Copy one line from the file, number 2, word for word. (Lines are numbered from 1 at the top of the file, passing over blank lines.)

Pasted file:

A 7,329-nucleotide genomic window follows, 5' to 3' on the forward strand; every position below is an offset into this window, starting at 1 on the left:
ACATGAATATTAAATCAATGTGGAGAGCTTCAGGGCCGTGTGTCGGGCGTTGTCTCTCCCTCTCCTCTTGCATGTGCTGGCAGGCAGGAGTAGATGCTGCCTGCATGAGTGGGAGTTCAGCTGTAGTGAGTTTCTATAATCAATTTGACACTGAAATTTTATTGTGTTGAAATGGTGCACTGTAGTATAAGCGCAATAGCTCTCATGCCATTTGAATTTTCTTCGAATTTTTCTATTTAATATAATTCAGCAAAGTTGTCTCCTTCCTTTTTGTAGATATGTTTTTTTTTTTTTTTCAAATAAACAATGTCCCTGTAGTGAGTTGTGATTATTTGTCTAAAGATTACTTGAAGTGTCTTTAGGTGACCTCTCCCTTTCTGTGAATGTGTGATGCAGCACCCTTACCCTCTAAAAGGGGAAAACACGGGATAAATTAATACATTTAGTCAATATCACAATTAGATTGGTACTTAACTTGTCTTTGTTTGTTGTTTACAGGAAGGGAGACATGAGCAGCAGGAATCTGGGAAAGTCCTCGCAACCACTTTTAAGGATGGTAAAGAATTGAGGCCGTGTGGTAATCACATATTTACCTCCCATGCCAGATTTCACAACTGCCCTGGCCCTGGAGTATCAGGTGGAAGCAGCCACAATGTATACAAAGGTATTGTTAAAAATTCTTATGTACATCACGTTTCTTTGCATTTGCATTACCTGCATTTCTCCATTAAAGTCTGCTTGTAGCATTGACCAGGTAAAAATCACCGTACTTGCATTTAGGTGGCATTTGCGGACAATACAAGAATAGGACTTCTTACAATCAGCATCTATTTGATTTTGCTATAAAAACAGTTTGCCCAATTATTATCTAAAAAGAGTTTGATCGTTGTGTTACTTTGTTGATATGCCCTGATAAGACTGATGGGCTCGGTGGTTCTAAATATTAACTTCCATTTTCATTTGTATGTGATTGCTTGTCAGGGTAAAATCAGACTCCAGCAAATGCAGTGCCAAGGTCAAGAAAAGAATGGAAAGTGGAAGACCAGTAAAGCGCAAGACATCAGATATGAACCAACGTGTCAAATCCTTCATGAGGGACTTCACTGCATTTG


ACATGAATATTAAATCAATGTGGAGAGCTTCAGGGCCGTGTGTCGGGCGTTGTCTCTCCCTCTCCTCTTGCATGTGCTGGCAGGCAGGAGTAGATGCTGCCTGCATGAGTGGGAGTTCAGCTGTAGTGAGTTTCTATAATCAATTTGACACTGAAATTTTATTGTGTTGAAATGGTGCACTGTAGTATAAGCGCAATAGCTCTCATGCCATTTGAATTTTCTTCGAATTTTTCTATTTAATATAATTCAGCAAAGTTGTCTCCTTCCTTTTTGTAGATATGTTTTTTTTTTTTTTTCAAATAAACAATGTCCCTGTAGTGAGTTGTGATTATTTGTCTAAAGATTACTTGAAGTGTCTTTAGGTGACCTCTCCCTTTCTGTGAATGTGTGATGCAGCACCCTTACCCTCTAAAAGGGGAAAACACGGGATAAATTAATACATTTAGTCAATATCACAATTAGATTGGTACTTAACTTGTCTTTGTTTGTTGTTTACAGGAAGGGAGACATGAGCAGCAGGAATCTGGGAAAGTCCTCGCAACCACTTTTAAGGATGGTAAAGAATTGAGGCCGTGTGGTAATCACATATTTACCTCCCATGCCAGATTTCACAACTGCCCTGGCCCTGGAGTATCAGGTGGAAGCAGCCACAATGTATACAAAGGTATTGTTAAAAATTCTTATGTACATCACGTTTCTTTGCATTTGCATTACCTGCATTTCTCCATTAAAGTCTGCTTGTAGCATTGACCAGGTAAAAATCACCGTACTTGCATTTAGGTGGCATTTGCGGACAATACAAGAATAGGACTTCTTACAATCAGCATCTATTTGATTTTGCTATAAAAACAGTTTGCCCAATTATTATCTAAAAAGAGTTTGATCGTTGTGTTACTTTGTTGATATGCCCTGATAAGACTGATGGGCTCGGTGGTTCTAAATATTAACTTCCATTTTCATTTGTATGTGATTGCTTGTCAGGGTAAAATCAGACTCCAGCAAATGCAGTGCCAAGGTCAAGAAAAGAATGGAAAGTGGAAGACCAGTAAAGCGCAAGACATCAGATATGAACCAACGTGTCAAATCCTTCATGAGGGACTTCACTGCATTTG